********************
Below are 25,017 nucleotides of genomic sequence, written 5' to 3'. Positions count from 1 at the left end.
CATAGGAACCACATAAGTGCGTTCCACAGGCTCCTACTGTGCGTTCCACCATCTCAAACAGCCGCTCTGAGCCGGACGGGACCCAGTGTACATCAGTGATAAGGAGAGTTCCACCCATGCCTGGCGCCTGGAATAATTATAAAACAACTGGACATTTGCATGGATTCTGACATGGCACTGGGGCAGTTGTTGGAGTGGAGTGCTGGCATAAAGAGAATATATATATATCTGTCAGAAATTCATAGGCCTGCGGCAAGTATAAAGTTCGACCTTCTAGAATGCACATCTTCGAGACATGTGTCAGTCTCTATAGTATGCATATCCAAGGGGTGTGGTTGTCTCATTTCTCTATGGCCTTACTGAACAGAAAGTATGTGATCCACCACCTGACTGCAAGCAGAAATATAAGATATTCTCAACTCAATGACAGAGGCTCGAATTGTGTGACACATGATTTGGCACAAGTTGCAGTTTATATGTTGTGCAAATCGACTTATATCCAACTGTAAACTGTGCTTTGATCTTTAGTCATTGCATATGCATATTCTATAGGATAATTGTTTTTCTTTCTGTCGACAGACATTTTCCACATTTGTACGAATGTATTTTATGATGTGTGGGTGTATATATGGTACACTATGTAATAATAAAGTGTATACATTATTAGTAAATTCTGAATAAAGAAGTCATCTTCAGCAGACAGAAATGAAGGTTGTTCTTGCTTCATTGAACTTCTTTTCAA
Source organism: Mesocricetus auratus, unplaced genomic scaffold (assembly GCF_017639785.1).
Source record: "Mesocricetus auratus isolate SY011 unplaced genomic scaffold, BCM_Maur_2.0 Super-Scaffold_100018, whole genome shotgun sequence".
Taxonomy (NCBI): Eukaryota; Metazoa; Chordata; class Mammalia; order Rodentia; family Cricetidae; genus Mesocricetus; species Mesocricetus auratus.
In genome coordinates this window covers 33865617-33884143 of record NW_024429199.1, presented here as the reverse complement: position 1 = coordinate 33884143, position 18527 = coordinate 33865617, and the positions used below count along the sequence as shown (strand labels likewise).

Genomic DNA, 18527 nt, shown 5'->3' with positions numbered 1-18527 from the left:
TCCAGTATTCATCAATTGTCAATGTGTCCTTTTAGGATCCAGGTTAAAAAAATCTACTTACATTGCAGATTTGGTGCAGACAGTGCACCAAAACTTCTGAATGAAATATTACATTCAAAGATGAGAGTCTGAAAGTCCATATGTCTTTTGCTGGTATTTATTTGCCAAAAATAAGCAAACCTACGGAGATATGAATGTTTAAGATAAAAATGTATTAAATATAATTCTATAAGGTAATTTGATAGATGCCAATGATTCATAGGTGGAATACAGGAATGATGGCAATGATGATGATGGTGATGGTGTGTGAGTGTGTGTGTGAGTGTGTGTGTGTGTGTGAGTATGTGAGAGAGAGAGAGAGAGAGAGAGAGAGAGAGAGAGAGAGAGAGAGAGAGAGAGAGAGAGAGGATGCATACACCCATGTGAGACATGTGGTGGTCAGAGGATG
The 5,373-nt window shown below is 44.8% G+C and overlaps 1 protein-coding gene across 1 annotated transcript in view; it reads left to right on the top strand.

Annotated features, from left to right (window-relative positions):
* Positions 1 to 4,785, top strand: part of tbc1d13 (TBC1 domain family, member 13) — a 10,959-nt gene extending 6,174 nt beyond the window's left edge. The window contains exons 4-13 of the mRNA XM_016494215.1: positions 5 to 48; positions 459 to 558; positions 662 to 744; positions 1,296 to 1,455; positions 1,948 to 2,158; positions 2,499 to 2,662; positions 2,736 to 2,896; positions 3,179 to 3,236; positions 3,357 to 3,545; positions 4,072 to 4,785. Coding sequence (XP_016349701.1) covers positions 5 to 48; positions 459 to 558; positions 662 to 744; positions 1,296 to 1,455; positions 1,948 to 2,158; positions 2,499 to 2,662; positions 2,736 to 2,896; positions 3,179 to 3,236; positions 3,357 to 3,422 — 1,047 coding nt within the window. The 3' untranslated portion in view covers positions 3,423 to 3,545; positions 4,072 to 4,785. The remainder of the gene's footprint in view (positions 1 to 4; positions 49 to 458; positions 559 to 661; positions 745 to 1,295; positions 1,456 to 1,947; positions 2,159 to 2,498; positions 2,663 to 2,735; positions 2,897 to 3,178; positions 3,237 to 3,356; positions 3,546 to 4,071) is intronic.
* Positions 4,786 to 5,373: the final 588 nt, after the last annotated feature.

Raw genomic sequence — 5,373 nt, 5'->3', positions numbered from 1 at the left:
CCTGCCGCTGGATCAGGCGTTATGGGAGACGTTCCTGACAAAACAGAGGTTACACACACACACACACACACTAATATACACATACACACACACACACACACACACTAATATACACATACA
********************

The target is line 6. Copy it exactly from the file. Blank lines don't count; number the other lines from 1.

In genome coordinates this window covers 33865617-33884143 of record NW_024429199.1, presented here as the reverse complement: position 1 = coordinate 33884143, position 18527 = coordinate 33865617, and the positions used below count along the sequence as shown (strand labels likewise).